As it happened, my luck changed when I revisited the spot where I got the first pigeon.

This time he was 54 yards. That is further than I would have liked, 2.5 mildots hold over again, from a standing unsupported position, but the clarity of my new scope and the time and effort put into its calibration had me confident I could pull the shot off cleanly. I did too.

Another decoy to begin a pattern.
Though my decoy 'pattern' was growing, the number of feeders had diminished considerably. Into the game bag went my prizes and I returned to the squirrel wood to try and catch some roosting birds.

I scared them off and none came in.
Alone I sat, happy and contented with my day out. I was struck by how vivid the silence of the dusk was. Vivid is perhaps a word more associated with vision, but it seems the most apt on this occasion. I pondered what I had done and what I had seen this day. I had been hunting, gathering food primarily in the form of pigeon. The species I had seen were likewise hunting and feeding. I simply cannot come up with a more natural way to spend a day. There simply isn't. Food is number one on the priority list for all things that live. Okay, we humans have developed a very imperfect system for the provision of this need and it frees us up to have time to do a myriad of other things. With a wry smile I thought how ironic it is that I and numerous others find deep, meaningful reward in going 'back' and gathering food/hunting. I am certainly very grateful that should my hunting not bear fruit I am not condemned to death by starvation, though in this instance we do have bugger all food at home so I would have gone hungry for a short while...

As the sun dipped below the horizon, I packed the mighty 95 away and was about to rise, when silhouetted against the fading light, a female squirrel leaped from twig to branch on her journey home. What followed was the very quickest unzipping, deployment, reload, parallax and zoom adjustment ever seen before. Just as I thought she'd disappeared and she believed she was safe, I spotted her outline and I took another standing unsupported shot. Down she crashed. Another trophy in the dying seconds of the game.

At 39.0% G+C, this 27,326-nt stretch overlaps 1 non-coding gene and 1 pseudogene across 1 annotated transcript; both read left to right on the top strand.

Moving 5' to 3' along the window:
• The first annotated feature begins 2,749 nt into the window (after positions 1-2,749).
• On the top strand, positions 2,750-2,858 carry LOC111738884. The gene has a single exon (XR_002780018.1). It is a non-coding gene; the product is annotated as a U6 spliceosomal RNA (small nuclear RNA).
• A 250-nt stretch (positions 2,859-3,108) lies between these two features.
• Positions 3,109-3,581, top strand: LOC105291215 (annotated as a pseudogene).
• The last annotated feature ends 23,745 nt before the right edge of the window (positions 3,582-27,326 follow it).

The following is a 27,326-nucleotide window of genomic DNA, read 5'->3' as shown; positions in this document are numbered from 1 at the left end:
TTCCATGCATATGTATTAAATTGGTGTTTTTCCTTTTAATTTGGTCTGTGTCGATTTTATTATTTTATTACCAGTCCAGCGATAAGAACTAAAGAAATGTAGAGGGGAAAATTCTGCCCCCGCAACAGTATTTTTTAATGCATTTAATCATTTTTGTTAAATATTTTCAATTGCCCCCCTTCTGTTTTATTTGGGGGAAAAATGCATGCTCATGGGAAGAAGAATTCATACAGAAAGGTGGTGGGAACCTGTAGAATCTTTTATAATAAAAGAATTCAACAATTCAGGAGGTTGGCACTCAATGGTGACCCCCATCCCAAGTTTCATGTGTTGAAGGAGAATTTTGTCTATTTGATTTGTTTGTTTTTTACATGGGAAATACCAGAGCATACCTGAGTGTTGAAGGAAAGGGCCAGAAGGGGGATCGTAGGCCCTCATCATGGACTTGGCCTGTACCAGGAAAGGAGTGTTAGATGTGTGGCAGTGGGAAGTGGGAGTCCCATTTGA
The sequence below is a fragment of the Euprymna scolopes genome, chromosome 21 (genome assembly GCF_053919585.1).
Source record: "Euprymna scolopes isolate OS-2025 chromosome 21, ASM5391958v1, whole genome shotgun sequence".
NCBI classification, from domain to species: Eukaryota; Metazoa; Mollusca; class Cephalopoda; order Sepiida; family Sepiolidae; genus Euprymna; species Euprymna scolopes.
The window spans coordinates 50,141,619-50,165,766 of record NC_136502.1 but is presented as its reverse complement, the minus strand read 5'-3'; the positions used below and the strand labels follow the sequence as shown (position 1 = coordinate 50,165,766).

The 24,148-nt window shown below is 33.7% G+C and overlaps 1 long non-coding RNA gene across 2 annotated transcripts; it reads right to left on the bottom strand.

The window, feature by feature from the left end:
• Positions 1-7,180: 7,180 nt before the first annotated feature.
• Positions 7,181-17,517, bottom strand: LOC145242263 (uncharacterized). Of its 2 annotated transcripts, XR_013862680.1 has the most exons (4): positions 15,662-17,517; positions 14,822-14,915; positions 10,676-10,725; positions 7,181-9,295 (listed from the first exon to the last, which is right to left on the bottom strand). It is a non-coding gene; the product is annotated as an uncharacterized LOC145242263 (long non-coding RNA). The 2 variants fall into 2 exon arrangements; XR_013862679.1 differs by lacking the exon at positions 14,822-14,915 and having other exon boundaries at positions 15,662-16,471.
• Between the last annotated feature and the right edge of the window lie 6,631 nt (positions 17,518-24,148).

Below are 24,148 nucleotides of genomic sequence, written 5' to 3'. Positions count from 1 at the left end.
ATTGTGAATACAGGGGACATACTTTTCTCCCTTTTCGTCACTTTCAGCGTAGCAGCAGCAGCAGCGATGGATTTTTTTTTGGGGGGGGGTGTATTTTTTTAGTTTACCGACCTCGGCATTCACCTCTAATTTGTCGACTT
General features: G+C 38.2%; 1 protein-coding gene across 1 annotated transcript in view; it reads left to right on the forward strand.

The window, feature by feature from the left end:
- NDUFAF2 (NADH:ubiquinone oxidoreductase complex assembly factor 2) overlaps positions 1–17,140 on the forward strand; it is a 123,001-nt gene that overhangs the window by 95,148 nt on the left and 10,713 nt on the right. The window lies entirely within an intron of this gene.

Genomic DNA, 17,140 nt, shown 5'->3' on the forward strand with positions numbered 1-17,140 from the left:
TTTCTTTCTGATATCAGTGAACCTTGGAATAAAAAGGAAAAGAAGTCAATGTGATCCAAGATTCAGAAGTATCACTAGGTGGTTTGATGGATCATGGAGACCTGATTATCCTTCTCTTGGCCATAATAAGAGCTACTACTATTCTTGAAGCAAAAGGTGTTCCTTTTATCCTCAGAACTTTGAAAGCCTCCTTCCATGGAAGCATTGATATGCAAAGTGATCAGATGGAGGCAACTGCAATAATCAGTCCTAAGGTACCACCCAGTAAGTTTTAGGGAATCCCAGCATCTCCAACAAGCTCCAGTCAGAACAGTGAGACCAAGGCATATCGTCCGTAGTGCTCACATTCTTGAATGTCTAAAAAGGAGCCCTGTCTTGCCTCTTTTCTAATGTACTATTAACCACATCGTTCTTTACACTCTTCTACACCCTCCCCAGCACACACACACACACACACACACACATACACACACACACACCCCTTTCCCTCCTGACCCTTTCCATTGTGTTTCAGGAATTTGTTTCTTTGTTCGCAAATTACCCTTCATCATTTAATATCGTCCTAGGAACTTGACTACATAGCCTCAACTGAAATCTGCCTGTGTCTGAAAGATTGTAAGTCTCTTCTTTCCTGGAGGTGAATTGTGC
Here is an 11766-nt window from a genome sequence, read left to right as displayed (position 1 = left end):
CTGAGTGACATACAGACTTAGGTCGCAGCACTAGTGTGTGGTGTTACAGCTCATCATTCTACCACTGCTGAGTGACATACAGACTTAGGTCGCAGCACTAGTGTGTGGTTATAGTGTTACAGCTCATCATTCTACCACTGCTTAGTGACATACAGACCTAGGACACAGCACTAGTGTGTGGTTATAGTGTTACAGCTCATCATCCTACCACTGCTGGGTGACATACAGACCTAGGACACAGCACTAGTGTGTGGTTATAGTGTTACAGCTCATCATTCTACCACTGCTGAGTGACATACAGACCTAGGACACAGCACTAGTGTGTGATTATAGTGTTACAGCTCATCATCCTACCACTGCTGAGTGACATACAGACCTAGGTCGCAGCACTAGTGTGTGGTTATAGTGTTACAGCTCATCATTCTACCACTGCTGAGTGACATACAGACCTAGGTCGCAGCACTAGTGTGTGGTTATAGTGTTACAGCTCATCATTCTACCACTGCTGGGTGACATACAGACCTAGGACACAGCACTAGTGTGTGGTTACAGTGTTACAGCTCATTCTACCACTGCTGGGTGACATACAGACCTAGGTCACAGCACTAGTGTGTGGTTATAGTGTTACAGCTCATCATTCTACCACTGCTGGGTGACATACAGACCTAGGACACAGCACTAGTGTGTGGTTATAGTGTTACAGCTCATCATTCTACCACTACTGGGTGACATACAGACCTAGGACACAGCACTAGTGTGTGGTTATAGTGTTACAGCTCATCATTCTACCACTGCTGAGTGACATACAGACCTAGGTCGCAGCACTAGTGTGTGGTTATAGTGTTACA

With weary legs, but a smile on my face, I trudged home with my prizes. The church bells pealed from across the valley, I like to think in celebration of, and congratulating me on, my efforts this day.

The Hunters Chronicles - Saturday 8th September 2012

It is said that as a door closes, a window opens.

The temporary suspension of my permission, barren as it appears to be now, has weighed heavy on the heart and mind. I was resigned to being philosophical about it and hoped to remain content at punching paper, despite my 'bloodlust' being rather suppressed of late, I was deluding myself.
In truth, for me, hunting is the call of nature. We seem to require excuses in order to venture out and experience it in this era of our species. To aimlessly wander has its merits, and yet does not always appeal. Rather it can feel a waste of energy regardless of the fact you may be suffering from a frustrating abundance of it and are struggling to channel it.
A mental state we commonly call boredom.
I infrequently experience it despite my best efforts and irrespective of a long list of tasks worthy of my attentions.
Before despair set in, I resolved to remedy my condition. I grabbed the Eden XP 10x56 Binoculars with an idea of observing the crows and pigeons that can be heard in a cereal field nearby. Now the crop has been cut and harvested, I was afforded a superb view.

The evening was warm and visually spectacular. A setting sun cast its orange hue on the golden stubble. The smoke of a bonfire hung in suspended animation, cloaking and obscuring the feeding birds before melting and fading away. The smell, a  synonymous aroma and essence of the countryside I so dearly treasure.

Through the binoculars I was able to see a sharp, crisp image of the crowd in the field. To the naked eye they were merely a rabble of corvids. With the aid of these optics I quickly saw that peppered amongst them, were pigeons!

I knew what I had to do. I will secure a supply of that delicious rich tasting meat I crave. It may not be organic, but this is about as local as they come. I'm sure the farmer could be swayed with a promise to sling some of my trophies his way so his teeth can exact sweet revenge for the incessant pillaging and robbery.

Soon enough I was at the door. A dog that looked rather like a 'labradoodle' barked without pause, yet would not approach to be introduced. It was this, rather than my knocking, that brought his master to the door.
My reputation had preceded me, evidently I am known locally as 'The Squirrel Man'!

After apologising for the disturbance, my introduction was concise and direct. I explained my predicament, my observations of the pests and made my request. It transpired that this landowner was a relation of my previous one, so I believe I was already at an advantage. I make a point of always referring to, and addressing people who grant me permission, by their titles and surname, the respect this denotes may have aided my plea. Regardless, I strongly urge others to extend the same courtesy as I believe it keeps clear your relationship and standing.
I will skip the details, but suffice to say my offer to target the crows and pigeons was gratefully accepted without hesitation. Unsurprisingly I was encouraged to do what I do very well to the squirrels in a small woodland on the land.

I am very grateful indeed and look forward to capitalising on what seems an excellent opportunity for year round pigeon and squirrel meat. Here's to a new setting for many future stories and meals!